Now that I reread your post where you said "when I open up pool it is requiring more and more shock to get chlorine level to hold" I think I know what happened since the algae formed when the pool was closed. You probably had high CYA when you closed the pool, but you didn't maintain the chlorine level (or at least it wasn't high enough relative to CYA) when the pool was closed. That led to algae growth, but probably also bacteria growth as well. Some soil bacteria will break down CYA as food and produce ammonia (this is described technically here ). This is why upon opening and adding chlorine it looked like there was an insatiable chlorine demand. It would also explain a lower than expected CYA reading since the bacteria literally "ate" much of the CYA and it also explains the high CC with low FC readings.

If you had an ammonia test kit (from most aquarium/pet/fish stores), then it takes a chlorine PPM amount around 10 times the PPM amount of measured ammonia to get rid of it. Every 10 ppm of CYA that gets broken down by the bacteria would produce 3 ppm ammonia requiring at least 22.5 ppm (up to 30 ppm) FC to get rid of it, so this can easily create a seemingly insatiable demand. Such large amounts of chlorine can be cumulatively added and will first show up as CC, but eventually FC will hold. In practice, some of the ammonia outgasses (or is taken up by algae), but some remains so that's why you need to measure the ammonia rather than just use the CYA drop to figure how much ammonia there is to get rid of. By the way, to get rid of the CC, it does not take 10x that amount in chlorine but somewhat less than an equal amount of chlorine. The 10x rule really comes relative to ammonia, not to CC, but like much in the pool/spa industry, one person gets it wrong and then everyone follows it and it becomes dogma.

So if you still have chlorine demand and want to know how much more may be needed, then you can get an ammonia test kit. If there is a lot of ammonia, then you might consider partial drain/refill instead of chlorine to get rid of some of it -- up to you. With your high CC and very low FC, it does seem that you still have a lot of ammonia left so I suggest you measure that to decide what next to do (i.e. drain/refill vs. more chlorine).

In the future to avoid this problem, you should not let your pool go over the winter. That is, you should maintain the chlorine level (relative to CYA) to prevent algae and bacteria growth. The amount of chlorine that needs to be added on a regular basis is far less when the water gets colder. Other, more expensive, approaches you can take would be to use a PolyQuat 60 algaecide or a phosphate remover. In my own pool, I just add chlorine. With the cooler 50F water temp I only need to add chlorine about once every other week, but I have an opaque electric safety cover so there is no sun exposure.

Just so you have an idea of what happens, the following is a summary:

1) Cyanuric Acid (CYA) + bacteria ---> Ammonia (10 ppm CYA makes 3 ppm ammonia)
2) Ammonia + Chlorine (FC) ---> Monochloramine (CC) (1 ppm ammonia plus 5 ppm FC makes 5 ppm CC)
3) Monochloramine (CC) + Chlorine (FC) ---> Nitrogen Gas (1 ppm CC + 0.5+ ppm FC makes nitrogen gas)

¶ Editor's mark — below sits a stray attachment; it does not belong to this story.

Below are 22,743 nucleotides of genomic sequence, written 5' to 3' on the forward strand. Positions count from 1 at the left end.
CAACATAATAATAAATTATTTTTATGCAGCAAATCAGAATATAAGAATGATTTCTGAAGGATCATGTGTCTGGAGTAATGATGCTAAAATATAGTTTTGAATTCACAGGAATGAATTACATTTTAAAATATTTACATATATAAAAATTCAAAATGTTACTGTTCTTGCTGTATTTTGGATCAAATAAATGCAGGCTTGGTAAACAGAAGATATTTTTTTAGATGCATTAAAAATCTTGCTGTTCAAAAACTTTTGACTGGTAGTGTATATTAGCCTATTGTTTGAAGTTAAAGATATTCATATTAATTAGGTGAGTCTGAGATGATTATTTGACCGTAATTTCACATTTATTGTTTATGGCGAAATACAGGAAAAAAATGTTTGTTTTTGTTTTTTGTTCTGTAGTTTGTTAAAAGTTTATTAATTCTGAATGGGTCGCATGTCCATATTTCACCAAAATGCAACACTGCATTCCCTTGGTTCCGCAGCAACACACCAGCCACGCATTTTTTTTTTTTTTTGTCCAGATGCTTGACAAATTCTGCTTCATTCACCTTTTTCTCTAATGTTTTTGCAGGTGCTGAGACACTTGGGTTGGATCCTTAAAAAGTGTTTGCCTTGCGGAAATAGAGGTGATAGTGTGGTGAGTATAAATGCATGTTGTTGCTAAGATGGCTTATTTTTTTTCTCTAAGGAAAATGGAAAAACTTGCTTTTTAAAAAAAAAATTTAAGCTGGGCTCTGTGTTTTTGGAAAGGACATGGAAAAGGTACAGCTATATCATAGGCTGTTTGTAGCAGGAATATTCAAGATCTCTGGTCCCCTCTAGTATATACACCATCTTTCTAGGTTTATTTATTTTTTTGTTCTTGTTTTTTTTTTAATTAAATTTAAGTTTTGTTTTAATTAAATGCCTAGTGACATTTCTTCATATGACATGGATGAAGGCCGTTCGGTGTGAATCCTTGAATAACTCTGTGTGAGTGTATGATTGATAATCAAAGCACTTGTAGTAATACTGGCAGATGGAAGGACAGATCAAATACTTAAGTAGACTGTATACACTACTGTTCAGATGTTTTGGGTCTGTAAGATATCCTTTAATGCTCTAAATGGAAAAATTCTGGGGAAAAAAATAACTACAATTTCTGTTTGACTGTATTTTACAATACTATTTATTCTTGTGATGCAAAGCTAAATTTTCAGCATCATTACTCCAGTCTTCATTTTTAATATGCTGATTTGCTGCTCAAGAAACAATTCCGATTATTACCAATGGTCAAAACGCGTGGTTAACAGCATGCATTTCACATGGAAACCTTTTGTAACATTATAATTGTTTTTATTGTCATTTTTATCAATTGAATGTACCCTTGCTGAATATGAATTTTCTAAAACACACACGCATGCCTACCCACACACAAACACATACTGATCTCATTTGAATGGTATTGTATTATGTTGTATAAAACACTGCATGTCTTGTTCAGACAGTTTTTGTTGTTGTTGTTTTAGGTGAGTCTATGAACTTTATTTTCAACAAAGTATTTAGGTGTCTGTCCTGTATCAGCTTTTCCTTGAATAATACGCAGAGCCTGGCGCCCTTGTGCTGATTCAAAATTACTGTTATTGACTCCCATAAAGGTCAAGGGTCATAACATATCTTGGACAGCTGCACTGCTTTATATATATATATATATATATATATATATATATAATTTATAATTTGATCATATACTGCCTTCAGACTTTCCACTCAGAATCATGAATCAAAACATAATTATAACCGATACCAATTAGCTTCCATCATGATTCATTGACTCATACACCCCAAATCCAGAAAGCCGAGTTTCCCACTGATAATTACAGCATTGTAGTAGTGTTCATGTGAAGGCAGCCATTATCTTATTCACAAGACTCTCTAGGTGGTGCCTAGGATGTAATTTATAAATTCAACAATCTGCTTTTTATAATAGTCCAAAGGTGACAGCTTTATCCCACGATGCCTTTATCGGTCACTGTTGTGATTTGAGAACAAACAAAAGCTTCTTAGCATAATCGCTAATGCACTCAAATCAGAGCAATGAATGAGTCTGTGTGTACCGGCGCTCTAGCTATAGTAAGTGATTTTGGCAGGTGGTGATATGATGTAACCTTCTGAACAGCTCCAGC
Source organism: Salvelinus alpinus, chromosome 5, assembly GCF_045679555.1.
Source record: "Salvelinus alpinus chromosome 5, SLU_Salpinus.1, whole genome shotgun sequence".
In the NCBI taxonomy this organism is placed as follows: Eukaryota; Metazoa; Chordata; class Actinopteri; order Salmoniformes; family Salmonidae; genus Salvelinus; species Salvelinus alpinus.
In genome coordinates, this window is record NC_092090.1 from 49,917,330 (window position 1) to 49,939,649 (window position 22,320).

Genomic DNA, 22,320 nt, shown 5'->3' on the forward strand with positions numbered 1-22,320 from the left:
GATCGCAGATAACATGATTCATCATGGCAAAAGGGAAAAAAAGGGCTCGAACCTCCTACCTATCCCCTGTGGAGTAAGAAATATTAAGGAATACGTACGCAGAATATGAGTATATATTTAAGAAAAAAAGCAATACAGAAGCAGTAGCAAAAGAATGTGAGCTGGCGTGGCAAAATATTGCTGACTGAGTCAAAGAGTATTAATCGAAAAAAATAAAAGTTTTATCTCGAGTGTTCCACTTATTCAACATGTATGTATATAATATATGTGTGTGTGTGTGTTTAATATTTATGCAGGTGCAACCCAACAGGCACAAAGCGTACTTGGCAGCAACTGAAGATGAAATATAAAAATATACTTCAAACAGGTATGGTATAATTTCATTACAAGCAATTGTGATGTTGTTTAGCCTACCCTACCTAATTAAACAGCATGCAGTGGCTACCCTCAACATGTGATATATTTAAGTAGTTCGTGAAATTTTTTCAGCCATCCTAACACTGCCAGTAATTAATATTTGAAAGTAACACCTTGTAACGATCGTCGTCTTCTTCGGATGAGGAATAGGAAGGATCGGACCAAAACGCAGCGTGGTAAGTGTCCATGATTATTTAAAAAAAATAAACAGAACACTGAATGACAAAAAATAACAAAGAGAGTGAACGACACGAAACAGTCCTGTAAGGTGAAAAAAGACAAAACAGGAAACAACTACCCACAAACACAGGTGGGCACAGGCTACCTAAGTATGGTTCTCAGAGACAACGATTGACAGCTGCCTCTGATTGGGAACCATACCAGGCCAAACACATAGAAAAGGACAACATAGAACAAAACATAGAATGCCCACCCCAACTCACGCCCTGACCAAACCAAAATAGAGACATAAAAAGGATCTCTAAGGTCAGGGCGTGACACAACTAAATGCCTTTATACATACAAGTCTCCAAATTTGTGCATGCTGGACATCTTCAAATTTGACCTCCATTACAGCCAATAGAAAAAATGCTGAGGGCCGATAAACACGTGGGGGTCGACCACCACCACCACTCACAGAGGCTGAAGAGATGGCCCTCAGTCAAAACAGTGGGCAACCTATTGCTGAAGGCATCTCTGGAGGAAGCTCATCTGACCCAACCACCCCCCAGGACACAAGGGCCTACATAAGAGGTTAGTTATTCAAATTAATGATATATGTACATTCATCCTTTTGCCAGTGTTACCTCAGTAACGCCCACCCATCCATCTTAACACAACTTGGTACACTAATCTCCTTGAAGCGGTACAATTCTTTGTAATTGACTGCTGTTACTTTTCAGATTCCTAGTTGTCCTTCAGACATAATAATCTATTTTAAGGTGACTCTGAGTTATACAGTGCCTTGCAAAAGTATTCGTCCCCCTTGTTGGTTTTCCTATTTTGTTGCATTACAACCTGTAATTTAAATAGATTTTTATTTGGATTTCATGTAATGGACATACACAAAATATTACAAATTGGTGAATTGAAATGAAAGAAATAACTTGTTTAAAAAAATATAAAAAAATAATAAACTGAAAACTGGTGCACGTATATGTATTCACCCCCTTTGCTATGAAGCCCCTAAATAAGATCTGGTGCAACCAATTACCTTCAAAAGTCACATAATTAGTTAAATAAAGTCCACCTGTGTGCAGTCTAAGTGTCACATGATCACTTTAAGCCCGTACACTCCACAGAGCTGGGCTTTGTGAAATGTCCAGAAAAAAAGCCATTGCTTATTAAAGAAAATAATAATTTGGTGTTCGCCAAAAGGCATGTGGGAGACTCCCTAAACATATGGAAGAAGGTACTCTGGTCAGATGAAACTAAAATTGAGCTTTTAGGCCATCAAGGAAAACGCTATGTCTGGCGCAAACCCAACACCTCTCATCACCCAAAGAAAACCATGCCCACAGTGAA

Step 1 appears to have happened when the pool was closed when the Free Chlorine (FC) got close to zero. You currently appear to be in step 2. Only by measuring the ammonia level will you know how much further you need to go with step 2. Once you measure some FC that holds, at least overnight (i.e. not in the sun), then you'll be at step 3.

Richard
Me...

Chlorine lockup

Postby Me... » Mon 23 Feb, 2009 08:08

The best thing I have used, bar none, for combined chlorine removal is a product by Dupont called Oxone. It is Potassium Monopersulfate. If you use too much though, it could be tough to maintain a chlorine reading at all, so read the directions as to dosing carefully. It will save using tremendous amounts of chlorine which can be a lot easier on the rest of the chemistry too.
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Chlorine lockup

Postby chem geek » Mon 23 Feb, 2009 15:29

Me... wrote:The best thing I have used, bar none, for combined chlorine removal is a product by Dupont called Oxone. It is Potassium Monopersulfate. If you use too much though, it could be tough to maintain a chlorine reading at all, so read the directions as to dosing carefully. It will save using tremendous amounts of chlorine which can be a lot easier on the rest of the chemistry too.

In the past, I've talked to Dupont about Oxone which is just the trade name for MPS used in virtually all non-chlorine shock products (they make the MPS used in almost all of these products). They say it is much better at preventing chloramine formation than removing already existing chloramines. Nevertheless, even if it did remove chloramines, chlorine does that as well, especially in a situation where it is monochloramine from ammonia (as opposed to an organic chloramine where MPS might be better). Chlorine (i.e. chlorinating liquid or unscented bleach) is vastly less expensive than MPS.

In terms of oxidizing equivalence, one pound of non-chlorine shock (which is a triple salt, one component of which is MPS) is the same as 50 fluid ounces of 6% bleach, 24 fluid ounces of 12.5% chlorinating liquid, 5 ounces weight of 65% Cal-Hypo, 3.5 ounces weight of Trichlor, or 5.8 ounces weight of Dichlor (dihydrate). One pound of non-chlorine shock bought in bulk here is $56.95/24 = $2.37 while 24 fluid ounces of 12.5% chlorinating liquid is around $3.65*24/128 = $0.68; 50 fluid ounces of 6% bleach is around $1.25*50/96 = $0.65; 5 ounces of 65% Cal-Hypo is $59.95*(5/16)/24 = $0.78. The non-chlorine shock is over 3 times as expensive to produce the same result.

The problem here is not necessarily only Combined Chlorine (CC) in this pool. I strongly suspect there may be ammonia leftover as well. Though either chlorine or MPS could be used to oxidize this ammonia, if there is a lot of it then a partial drain/refill might make more sense. That's why I suggested getting an ammonia test kit to see how much there is left to get rid of.

Richard